“Yost magic” is something that most Michigan hockey teams have always been able to rely on. It”s an intangible weapon that has allowed the Wolverines to rack up many winning seasons at home. Coming into this season, the Wolverines thought that the “magic” would help them overcome their difficult road schedule in the first half of the season, and come on strong in the end.

Paul Wong
Freshman Dwight Helminen and the rest of the Wolverines were had trouble getting through a Falcon defense that has surrendered 3.5 goals per game.<br><br>TOM FELDCKAMP/Daily

But after 12 home games, Michigan has broken even (5-5-2 overall), still searching for that home-ice advantage it thought it would always be there.

“It”s definitely an issue,” Michigan coach Red Berenson said of his team”s play at home this season. “We haven”t taken advantage of our opportunities. We”re .500 so far, and that”s unacceptable for us. The loss to Alaska-Fairbanks and the loss to Bowling Green are two that we shouldn”t have had.”

The Wolverines have not suffered more than five home-losses in a single season since 1988-89. Since that season, they have lost five home games in a season just twice (1989-90, 1999-00). But after the split this weekend with Bowling Green (11th in the CCHA), the Wolverines are learning that there is no such thing as “Yost magic” if there is no team effort.

“The effort and the hard work should be there every night,” Michigan defenseman Mike Komisarek said. “We always seem to have problems underestimating teams in our league. We need to come out and set the tone.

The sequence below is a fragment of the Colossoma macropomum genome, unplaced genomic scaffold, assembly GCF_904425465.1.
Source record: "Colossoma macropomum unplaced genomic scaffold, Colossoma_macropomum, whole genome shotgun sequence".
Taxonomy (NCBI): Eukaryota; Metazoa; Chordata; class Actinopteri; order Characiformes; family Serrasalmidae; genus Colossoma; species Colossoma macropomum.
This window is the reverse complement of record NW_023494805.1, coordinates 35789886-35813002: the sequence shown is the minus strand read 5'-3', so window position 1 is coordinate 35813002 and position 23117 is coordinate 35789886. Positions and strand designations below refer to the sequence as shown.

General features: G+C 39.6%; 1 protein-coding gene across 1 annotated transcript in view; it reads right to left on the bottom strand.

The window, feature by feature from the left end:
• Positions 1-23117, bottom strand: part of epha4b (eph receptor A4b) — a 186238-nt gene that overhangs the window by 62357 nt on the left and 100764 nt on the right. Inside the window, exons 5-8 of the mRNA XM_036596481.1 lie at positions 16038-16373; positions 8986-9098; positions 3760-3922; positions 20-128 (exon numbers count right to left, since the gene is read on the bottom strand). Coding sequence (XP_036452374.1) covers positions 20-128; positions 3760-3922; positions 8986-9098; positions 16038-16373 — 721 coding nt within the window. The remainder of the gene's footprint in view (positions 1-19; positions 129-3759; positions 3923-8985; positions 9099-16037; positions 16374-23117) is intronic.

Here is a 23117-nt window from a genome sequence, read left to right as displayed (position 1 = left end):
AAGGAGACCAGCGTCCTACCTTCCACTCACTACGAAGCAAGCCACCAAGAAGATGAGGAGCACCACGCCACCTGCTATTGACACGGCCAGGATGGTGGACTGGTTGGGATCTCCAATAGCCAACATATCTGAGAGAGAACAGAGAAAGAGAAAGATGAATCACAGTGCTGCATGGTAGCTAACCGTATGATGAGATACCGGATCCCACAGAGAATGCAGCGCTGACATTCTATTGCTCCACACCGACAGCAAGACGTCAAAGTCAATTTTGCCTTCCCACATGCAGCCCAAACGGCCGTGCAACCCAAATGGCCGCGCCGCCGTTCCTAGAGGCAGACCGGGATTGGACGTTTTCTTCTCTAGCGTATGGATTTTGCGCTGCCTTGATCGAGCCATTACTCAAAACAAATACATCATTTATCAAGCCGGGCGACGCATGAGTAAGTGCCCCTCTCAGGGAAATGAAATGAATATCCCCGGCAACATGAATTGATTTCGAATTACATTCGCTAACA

“When we”re at home, we can”t just throw our sticks on the ice because we”re Michigan and expect other teams to just lay over and play dead. We have to be ready to play every night.”

The Wolverines” play away from home has kept them near the top of the CCHA so far this year. In 11 road games, they have just one loss.

“We don”t have to put on a show when we”re away,” freshman Michael Woodford said. “Everyone gets excited to play away because it”s a hostile environment, we just build off that.”

But with only two remaining road contests, the Wolverines must figure out how to bring their road-intensity into their own building if they want to challenge Michigan State for first in the CCHA.

Michigan has five games remaining at Yost (weekend series against Nebraska-Omaha, Ohio State and a game against Western Michigan). To keep pace with Michigan State, which is four points up on the Wolverines in the standings, Michigan will have to win these games.

In order to do so, the Wolverines know that they will need a high level of intensity. Michigan played with the type of fire it needed in its 1-1 tie to Michigan State nine days ago, but it couldn”t find it this past weekend against the Falcons.

“It”s tough to bring out the same intensity every night, but it is something that we have to do,” freshman Eric Nystrom said. “Whether it”s pretending that they”re in green jerseys out there or just being more prepared, we have to do it.”

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